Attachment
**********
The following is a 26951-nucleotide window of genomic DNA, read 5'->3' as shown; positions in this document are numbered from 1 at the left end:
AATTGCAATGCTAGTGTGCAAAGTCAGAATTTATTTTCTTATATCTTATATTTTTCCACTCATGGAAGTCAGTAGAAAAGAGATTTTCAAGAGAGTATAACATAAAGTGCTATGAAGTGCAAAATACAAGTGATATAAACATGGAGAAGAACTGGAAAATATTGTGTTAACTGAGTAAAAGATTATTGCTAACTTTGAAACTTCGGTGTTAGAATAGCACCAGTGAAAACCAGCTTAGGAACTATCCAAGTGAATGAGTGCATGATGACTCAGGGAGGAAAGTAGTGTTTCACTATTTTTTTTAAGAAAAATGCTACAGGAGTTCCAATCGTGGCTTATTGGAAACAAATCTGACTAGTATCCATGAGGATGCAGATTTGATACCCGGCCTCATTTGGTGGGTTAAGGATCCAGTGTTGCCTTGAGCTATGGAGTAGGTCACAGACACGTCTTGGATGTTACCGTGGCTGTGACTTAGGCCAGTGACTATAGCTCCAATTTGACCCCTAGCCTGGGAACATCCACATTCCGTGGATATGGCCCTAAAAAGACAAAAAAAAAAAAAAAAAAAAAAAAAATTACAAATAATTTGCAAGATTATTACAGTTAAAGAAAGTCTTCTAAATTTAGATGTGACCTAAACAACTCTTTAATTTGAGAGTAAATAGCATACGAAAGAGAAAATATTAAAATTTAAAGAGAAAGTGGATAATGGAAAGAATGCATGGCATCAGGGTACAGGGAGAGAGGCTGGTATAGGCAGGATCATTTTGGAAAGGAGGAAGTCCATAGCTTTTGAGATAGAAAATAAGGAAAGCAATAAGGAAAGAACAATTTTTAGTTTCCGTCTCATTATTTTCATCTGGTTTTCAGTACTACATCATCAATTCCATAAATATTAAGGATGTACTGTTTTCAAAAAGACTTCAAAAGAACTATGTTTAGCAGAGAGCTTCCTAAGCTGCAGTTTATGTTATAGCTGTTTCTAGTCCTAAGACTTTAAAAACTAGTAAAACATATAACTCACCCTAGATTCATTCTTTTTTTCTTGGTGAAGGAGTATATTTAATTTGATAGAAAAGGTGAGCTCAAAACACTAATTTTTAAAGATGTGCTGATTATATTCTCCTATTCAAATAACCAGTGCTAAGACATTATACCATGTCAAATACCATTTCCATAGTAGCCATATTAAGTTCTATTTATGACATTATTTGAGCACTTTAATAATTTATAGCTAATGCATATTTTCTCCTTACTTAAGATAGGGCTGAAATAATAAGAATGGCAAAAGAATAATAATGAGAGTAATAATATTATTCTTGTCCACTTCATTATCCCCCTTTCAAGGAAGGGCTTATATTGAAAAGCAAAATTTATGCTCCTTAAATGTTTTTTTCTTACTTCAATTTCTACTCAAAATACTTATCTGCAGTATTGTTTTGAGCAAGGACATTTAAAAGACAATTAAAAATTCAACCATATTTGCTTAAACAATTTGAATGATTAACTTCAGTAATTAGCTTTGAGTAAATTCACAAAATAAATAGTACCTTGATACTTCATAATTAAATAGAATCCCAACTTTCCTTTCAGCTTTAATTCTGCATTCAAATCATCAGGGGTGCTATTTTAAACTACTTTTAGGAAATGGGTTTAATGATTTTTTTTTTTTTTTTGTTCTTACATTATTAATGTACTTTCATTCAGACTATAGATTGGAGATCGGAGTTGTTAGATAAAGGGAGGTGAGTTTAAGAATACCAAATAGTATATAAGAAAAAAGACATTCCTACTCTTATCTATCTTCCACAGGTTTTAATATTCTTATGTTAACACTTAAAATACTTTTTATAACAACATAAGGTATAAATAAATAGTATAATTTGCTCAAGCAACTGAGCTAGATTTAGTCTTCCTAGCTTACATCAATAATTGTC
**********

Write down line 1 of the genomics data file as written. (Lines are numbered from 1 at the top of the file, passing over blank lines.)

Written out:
The following is a 26951-nucleotide window of genomic DNA, read 5'->3' as shown; positions in this document are numbered from 1 at the left end: